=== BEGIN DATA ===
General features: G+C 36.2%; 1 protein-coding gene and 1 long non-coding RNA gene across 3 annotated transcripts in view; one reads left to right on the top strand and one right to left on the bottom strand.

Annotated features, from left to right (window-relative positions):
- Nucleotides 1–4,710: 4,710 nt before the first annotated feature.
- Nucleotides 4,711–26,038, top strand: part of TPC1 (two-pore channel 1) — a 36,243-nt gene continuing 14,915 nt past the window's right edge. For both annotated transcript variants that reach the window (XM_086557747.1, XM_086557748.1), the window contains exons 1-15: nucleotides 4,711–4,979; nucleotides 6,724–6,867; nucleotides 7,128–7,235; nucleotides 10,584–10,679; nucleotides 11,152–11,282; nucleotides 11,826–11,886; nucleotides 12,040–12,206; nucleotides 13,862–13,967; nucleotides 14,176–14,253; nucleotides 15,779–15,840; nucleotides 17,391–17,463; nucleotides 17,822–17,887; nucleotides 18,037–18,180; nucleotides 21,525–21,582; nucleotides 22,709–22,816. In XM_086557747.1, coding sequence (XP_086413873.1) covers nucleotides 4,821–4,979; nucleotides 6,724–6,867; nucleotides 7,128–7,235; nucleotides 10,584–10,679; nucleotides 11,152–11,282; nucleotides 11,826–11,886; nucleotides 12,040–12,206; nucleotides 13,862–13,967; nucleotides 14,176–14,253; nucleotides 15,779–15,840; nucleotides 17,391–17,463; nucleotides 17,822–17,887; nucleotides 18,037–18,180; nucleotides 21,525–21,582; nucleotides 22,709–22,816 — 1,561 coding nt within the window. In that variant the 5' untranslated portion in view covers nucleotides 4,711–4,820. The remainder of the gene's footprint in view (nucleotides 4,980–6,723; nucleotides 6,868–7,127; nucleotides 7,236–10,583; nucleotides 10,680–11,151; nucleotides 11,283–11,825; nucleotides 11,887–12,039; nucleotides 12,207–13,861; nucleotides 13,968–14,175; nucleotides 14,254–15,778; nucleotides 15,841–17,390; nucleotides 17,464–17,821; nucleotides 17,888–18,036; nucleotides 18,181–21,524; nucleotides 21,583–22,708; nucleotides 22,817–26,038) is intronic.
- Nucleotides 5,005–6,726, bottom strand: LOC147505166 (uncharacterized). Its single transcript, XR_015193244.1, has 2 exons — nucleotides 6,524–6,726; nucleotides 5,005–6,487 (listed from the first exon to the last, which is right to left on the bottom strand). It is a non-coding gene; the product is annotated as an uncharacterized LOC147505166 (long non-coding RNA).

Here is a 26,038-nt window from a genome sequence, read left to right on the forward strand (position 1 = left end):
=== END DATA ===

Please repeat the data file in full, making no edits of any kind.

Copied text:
General features: G+C 36.2%; 1 protein-coding gene and 1 long non-coding RNA gene across 3 annotated transcripts in view; one reads left to right on the top strand and one right to left on the bottom strand.

Annotated features, from left to right (window-relative positions):
- Nucleotides 1–4,710: 4,710 nt before the first annotated feature.
- Nucleotides 4,711–26,038, top strand: part of TPC1 (two-pore channel 1) — a 36,243-nt gene continuing 14,915 nt past the window's right edge. For both annotated transcript variants that reach the window (XM_086557747.1, XM_086557748.1), the window contains exons 1-15: nucleotides 4,711–4,979; nucleotides 6,724–6,867; nucleotides 7,128–7,235; nucleotides 10,584–10,679; nucleotides 11,152–11,282; nucleotides 11,826–11,886; nucleotides 12,040–12,206; nucleotides 13,862–13,967; nucleotides 14,176–14,253; nucleotides 15,779–15,840; nucleotides 17,391–17,463; nucleotides 17,822–17,887; nucleotides 18,037–18,180; nucleotides 21,525–21,582; nucleotides 22,709–22,816. In XM_086557747.1, coding sequence (XP_086413873.1) covers nucleotides 4,821–4,979; nucleotides 6,724–6,867; nucleotides 7,128–7,235; nucleotides 10,584–10,679; nucleotides 11,152–11,282; nucleotides 11,826–11,886; nucleotides 12,040–12,206; nucleotides 13,862–13,967; nucleotides 14,176–14,253; nucleotides 15,779–15,840; nucleotides 17,391–17,463; nucleotides 17,822–17,887; nucleotides 18,037–18,180; nucleotides 21,525–21,582; nucleotides 22,709–22,816 — 1,561 coding nt within the window. In that variant the 5' untranslated portion in view covers nucleotides 4,711–4,820. The remainder of the gene's footprint in view (nucleotides 4,980–6,723; nucleotides 6,868–7,127; nucleotides 7,236–10,583; nucleotides 10,680–11,151; nucleotides 11,283–11,825; nucleotides 11,887–12,039; nucleotides 12,207–13,861; nucleotides 13,968–14,175; nucleotides 14,254–15,778; nucleotides 15,841–17,390; nucleotides 17,464–17,821; nucleotides 17,888–18,036; nucleotides 18,181–21,524; nucleotides 21,583–22,708; nucleotides 22,817–26,038) is intronic.
- Nucleotides 5,005–6,726, bottom strand: LOC147505166 (uncharacterized). Its single transcript, XR_015193244.1, has 2 exons — nucleotides 6,524–6,726; nucleotides 5,005–6,487 (listed from the first exon to the last, which is right to left on the bottom strand). It is a non-coding gene; the product is annotated as an uncharacterized LOC147505166 (long non-coding RNA).

Here is a 26,038-nt window from a genome sequence, read left to right on the forward strand (position 1 = left end):